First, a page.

It wasn’t until I was nineteen that I discovered Sandra Cisneros’ The House on Mango Street and Esmeralda Santiago’s When I was Puerto Rican. In their books at least some of the characters were bilingual, even Puerto Rican, and we shared similar experiences. But Cisneros and Santiago wrote about “good” girls—girls who (for the most part) did what they were told and who seemed much more innocent than me. Girls who didn’t have my problems. Something—I didn’t know what—was missing.
Then, when I was senior at the University of Central Florida, my professor, the poet and writer Cecilia Rodríguez Milanés introduced me to Junot Díaz’s Drown. I was smitten. I read it twice in two days. I’d finally found the book I’d been waiting my whole young adulthood for—a book with realistic accounts of poverty, addiction, longing, difficult familial relationships. These stories were each a study of gender roles, sexuality, and the duality of the immigrant experience. It was the reality I knew, and here was someone who understood. Drown introduced me to characters who were flawed, selfish, troubled, mentally unstable, who found beauty in their world in spite of their dire circumstances, who loved each other despite all the ugliness and suffering. Finally, after all this time, I found a writer who’d written a book for me.
Years later, I heard Junot Díaz speak at the 2011 AWP Conference in Washington, D.C., where he described his own childhood reading experiences, how he lost himself in comic books and science fiction, how he was an avid reader, but still, he never, ever saw himself in the books he read. So he wrote for that kid he was, who was always searching books for characters like himself and the people he knew and the places he lived, maybe as some sort of validation that these were all worth reading and writing about.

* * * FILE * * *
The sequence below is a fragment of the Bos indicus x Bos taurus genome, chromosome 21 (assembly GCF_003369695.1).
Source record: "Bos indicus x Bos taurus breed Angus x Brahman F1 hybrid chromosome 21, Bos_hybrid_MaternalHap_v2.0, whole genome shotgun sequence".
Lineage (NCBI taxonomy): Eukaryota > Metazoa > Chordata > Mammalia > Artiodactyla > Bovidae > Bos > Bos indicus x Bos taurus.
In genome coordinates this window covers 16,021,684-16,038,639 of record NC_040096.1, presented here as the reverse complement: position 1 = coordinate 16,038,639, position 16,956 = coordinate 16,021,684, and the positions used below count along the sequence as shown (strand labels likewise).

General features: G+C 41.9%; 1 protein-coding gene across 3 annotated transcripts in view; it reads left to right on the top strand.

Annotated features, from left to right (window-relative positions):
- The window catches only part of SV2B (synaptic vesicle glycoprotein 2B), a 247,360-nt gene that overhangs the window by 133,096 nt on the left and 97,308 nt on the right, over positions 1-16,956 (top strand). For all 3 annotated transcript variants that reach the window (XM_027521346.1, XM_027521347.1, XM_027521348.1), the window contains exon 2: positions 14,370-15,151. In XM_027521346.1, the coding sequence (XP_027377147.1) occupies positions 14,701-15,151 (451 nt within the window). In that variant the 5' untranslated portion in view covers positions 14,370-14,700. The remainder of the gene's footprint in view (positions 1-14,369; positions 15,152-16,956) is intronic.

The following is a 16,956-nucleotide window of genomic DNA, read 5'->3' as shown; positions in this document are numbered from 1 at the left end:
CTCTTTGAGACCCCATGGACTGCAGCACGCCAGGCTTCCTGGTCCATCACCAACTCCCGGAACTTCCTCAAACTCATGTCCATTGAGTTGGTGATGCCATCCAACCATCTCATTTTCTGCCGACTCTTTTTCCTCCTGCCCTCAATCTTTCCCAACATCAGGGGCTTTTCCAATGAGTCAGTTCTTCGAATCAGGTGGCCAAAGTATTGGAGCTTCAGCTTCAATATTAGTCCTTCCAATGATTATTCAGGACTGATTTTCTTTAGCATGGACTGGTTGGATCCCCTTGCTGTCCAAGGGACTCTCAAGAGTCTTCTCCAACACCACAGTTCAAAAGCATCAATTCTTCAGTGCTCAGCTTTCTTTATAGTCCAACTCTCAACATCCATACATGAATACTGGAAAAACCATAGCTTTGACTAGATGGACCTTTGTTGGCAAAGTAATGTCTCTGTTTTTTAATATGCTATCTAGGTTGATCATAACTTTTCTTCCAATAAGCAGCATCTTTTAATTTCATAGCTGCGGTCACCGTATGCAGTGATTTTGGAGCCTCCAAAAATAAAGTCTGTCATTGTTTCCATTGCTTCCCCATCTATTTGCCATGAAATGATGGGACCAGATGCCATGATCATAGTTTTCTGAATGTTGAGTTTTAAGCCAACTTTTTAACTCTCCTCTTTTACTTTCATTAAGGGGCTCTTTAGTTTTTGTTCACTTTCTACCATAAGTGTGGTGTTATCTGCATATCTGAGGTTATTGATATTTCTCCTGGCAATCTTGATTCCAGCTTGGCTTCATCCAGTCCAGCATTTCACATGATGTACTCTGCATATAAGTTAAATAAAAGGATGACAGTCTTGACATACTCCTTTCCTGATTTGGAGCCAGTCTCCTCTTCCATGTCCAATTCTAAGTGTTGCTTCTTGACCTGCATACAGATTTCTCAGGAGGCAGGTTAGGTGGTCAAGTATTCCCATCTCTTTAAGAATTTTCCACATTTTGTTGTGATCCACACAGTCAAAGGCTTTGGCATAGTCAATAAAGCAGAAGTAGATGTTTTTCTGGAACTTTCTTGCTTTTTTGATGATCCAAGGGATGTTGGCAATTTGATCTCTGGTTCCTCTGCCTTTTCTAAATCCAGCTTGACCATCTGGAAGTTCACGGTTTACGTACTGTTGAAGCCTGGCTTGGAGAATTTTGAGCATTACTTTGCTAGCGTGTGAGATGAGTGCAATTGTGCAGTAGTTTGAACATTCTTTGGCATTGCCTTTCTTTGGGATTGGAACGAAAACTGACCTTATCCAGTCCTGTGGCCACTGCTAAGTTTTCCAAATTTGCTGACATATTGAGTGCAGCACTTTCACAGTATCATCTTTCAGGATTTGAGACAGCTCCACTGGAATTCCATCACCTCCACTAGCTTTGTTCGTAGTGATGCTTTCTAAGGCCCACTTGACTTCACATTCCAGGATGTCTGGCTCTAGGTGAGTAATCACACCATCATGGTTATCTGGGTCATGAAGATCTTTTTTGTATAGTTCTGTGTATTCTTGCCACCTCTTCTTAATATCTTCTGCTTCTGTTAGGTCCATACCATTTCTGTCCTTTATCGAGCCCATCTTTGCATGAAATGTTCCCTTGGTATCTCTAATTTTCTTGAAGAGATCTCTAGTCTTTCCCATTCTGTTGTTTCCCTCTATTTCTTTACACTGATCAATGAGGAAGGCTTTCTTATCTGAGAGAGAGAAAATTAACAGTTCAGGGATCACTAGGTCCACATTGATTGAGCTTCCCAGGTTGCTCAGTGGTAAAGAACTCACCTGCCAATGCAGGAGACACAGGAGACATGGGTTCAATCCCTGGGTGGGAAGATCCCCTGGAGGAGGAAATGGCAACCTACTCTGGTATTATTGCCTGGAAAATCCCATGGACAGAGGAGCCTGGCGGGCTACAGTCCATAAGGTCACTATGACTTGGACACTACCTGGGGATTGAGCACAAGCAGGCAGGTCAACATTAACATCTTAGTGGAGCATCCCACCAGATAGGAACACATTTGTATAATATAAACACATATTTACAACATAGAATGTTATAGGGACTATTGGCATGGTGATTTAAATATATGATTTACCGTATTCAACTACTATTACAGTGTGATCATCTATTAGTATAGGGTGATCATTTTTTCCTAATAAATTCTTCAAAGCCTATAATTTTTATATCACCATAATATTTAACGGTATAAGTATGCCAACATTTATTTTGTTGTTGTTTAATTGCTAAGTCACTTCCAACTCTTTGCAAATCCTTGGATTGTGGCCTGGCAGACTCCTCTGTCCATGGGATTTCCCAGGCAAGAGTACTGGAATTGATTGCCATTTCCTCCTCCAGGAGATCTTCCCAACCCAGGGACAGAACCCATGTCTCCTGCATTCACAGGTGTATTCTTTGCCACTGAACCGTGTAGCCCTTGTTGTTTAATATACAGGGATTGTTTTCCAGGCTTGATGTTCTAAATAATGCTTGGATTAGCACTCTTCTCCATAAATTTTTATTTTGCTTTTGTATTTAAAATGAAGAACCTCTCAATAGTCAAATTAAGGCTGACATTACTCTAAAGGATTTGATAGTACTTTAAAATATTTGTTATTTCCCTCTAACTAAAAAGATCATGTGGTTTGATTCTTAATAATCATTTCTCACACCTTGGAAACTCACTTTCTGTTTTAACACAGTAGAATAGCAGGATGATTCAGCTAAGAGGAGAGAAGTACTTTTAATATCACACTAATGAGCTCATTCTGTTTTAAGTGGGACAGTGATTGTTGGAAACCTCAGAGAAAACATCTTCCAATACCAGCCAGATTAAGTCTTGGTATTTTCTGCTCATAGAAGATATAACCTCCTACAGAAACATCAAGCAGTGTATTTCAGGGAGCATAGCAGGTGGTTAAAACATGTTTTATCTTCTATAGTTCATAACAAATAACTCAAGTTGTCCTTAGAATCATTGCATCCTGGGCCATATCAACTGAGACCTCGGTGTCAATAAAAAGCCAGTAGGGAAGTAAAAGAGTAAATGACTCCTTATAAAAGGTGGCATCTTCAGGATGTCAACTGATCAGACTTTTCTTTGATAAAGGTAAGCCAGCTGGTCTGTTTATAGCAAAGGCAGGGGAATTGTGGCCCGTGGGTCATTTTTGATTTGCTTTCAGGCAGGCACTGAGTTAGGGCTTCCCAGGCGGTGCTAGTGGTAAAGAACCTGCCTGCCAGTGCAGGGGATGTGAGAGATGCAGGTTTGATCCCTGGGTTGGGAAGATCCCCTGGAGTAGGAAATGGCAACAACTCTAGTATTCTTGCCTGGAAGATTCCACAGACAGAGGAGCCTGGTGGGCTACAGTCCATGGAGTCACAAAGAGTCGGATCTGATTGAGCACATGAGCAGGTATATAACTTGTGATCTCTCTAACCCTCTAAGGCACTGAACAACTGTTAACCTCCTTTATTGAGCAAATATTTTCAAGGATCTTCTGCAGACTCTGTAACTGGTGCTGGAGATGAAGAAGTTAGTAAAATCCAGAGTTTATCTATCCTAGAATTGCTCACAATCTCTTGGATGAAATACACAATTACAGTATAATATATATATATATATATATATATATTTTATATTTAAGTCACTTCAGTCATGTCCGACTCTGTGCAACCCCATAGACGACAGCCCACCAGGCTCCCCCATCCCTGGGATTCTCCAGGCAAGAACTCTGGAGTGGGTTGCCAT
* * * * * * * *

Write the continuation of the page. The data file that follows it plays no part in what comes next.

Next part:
Now, in the middle of several projects, I find myself revisiting my Girl Hood, and revisiting the places where I lived as a kid—the public housing projects in Puerto Rico, a handful of neighborhoods in Miami—and I’m back where I started, hoping to find even a speck of myself in books. I’ve found my Girl Hood in bits and pieces: I fell in love with Patricia Engel’s Vida, Jennine Capó Crucet’s How to Leave Hialeah, Adriana Páramo’s forthcoming My Mother’s Funeral, and (holy shit!) Amina Gautier’s At-Risk. And for the last few years, especially while reexamining my Girl Hood, I keep coming back to Michelle Tea’s The Chelsea Whistle, a memoir about growing up in the rough neighborhood of Chelsea.
And yet it’s not enough.
I’m a queer woman.
This is something I was never able to say as a teenager.
And if you think it’s difficult for a poor high-school-dropout-juvenile-delinquent-Latina to find herself in books, try adding LGBTQ to that equation.
These days, as I revise the third draft of my novel, I think about myself as a young reader. My main character is a lot like I was. Although she’s not entirely me—she’s more like a mosaic of a handful of the street girls I knew growing up. Half of them I was secretly in love with. Girls who fought with me, got arrested with me, smoked out with me. Girls who snuck into clubs with me, terrorized the neighborhood with me, got jailhouse tattoos with me. Girls who picked me up when I was stranded and brought me food when I was starving, who sat with me outside the ER after my boy was stabbed in a streetfight, and who held me and cried with me at my grandmother’s funeral. Girl Hoods, of course, who were both strong and vulnerable, and much like the characters in Drown and The Chelsea Whistle, still found love and beauty and hope in the miserable world in which they lived. They are women now—the ones who are alive, the ones who made it. For a while there, we didn’t know if any of us would.
These are the people I write about. These are the people I write for. For the girls they were, for the girl I was. For girls everywhere who are like the girls we were, troubled and angry and lost, who turn to books for a little bit of salvation or redemption or reprieve, in hopes that the story will find them, and that they will find themselves in the story and not feel so alone.